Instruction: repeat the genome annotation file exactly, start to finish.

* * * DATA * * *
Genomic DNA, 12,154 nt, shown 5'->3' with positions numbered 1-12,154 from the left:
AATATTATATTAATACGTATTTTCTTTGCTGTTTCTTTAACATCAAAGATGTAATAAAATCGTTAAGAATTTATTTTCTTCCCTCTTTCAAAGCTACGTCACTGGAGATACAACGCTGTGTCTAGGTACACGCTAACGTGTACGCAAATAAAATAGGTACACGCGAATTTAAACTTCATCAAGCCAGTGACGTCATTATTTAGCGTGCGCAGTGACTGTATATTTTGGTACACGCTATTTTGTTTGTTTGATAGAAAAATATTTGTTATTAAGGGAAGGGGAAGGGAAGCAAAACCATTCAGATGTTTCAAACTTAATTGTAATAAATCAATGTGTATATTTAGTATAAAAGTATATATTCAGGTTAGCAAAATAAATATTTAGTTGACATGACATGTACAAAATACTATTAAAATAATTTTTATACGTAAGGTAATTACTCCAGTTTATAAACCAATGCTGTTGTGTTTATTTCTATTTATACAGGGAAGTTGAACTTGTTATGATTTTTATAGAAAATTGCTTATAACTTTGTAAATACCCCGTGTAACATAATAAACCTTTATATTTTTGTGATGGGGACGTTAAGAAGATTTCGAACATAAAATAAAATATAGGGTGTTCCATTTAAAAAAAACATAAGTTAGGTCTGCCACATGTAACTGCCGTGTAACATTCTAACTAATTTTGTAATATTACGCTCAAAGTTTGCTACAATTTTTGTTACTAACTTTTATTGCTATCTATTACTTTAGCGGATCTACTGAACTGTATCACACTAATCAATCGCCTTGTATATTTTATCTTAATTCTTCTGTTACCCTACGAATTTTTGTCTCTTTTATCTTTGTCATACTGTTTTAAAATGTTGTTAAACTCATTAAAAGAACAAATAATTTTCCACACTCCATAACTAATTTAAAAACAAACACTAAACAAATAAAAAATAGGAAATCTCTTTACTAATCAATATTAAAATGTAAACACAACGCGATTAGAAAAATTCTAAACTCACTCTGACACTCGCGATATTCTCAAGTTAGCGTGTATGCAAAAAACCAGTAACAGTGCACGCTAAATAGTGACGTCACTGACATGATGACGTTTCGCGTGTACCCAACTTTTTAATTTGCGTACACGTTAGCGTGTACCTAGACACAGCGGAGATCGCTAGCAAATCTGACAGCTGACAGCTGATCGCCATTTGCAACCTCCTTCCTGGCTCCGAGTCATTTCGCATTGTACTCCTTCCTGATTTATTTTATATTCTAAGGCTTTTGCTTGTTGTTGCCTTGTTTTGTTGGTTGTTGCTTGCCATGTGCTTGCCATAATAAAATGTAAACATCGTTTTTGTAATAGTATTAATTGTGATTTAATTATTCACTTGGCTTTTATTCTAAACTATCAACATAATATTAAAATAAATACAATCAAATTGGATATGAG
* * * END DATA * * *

Genomic DNA, 12,154 nt, shown 5'->3' with positions numbered 1-12,154 from the left:
AATATTATATTAATACGTATTTTCTTTGCTGTTTCTTTAACATCAAAGATGTAATAAAATCGTTAAGAATTTATTTTCTTCCCTCTTTCAAAGCTACGTCACTGGAGATACAACGCTGTGTCTAGGTACACGCTAACGTGTACGCAAATAAAATAGGTACACGCGAATTTAAACTTCATCAAGCCAGTGACGTCATTATTTAGCGTGCGCAGTGACTGTATATTTTGGTACACGCTATTTTGTTTGTTTGATAGAAAAATATTTGTTATTAAGGGAAGGGGAAGGGAAGCAAAACCATTCAGATGTTTCAAACTTAATTGTAATAAATCAATGTGTATATTTAGTATAAAAGTATATATTCAGGTTAGCAAAATAAATATTTAGTTGACATGACATGTACAAAATACTATTAAAATAATTTTTATACGTAAGGTAATTACTCCAGTTTATAAACCAATGCTGTTGTGTTTATTTCTATTTATACAGGGAAGTTGAACTTGTTATGATTTTTATAGAAAATTGCTTATAACTTTGTAAATACCCCGTGTAACATAATAAACCTTTATATTTTTGTGATGGGGACGTTAAGAAGATTTCGAACATAAAATAAAATATAGGGTGTTCCATTTAAAAAAAACATAAGTTAGGTCTGCCACATGTAACTGCCGTGTAACATTCTAACTAATTTTGTAATATTACGCTCAAAGTTTGCTACAATTTTTGTTACTAACTTTTATTGCTATCTATTACTTTAGCGGATCTACTGAACTGTATCACACTAATCAATCGCCTTGTATATTTTATCTTAATTCTTCTGTTACCCTACGAATTTTTGTCTCTTTTATCTTTGTCATACTGTTTTAAAATGTTGTTAAACTCATTAAAAGAACAAATAATTTTCCACACTCCATAACTAATTTAAAAACAAACACTAAACAAATAAAAAATAGGAAATCTCTTTACTAATCAATATTAAAATGTAAACACAACGCGATTAGAAAAATTCTAAACTCACTCTGACACTCGCGATATTCTCAAGTTAGCGTGTATGCAAAAAACCAGTAACAGTGCACGCTAAATAGTGACGTCACTGACATGATGACGTTTCGCGTGTACCCAACTTTTTAATTTGCGTACACGTTAGCGTGTACCTAGACACAGCGGAGATCGCTAGCAAATCTGACAGCTGACAGCTGATCGCCATTTGCAACCTCCTTCCTGGCTCCGAGTCATTTCGCATTGTACTCCTTCCTGATTTATTTTATATTCTAAGGCTTTTGCTTGTTGTTGCCTTGTTTTGTTGGTTGTTGCTTGCCATGTGCTTGCCATAATAAAATGTAAACATCGTTTTTGTAATAGTATTAATTGTGATTTAATTATTCACTTGGCTTTTATTCTAAACTATCAACATAATATTAAAATAAATACAATCAAATTGGATATGAG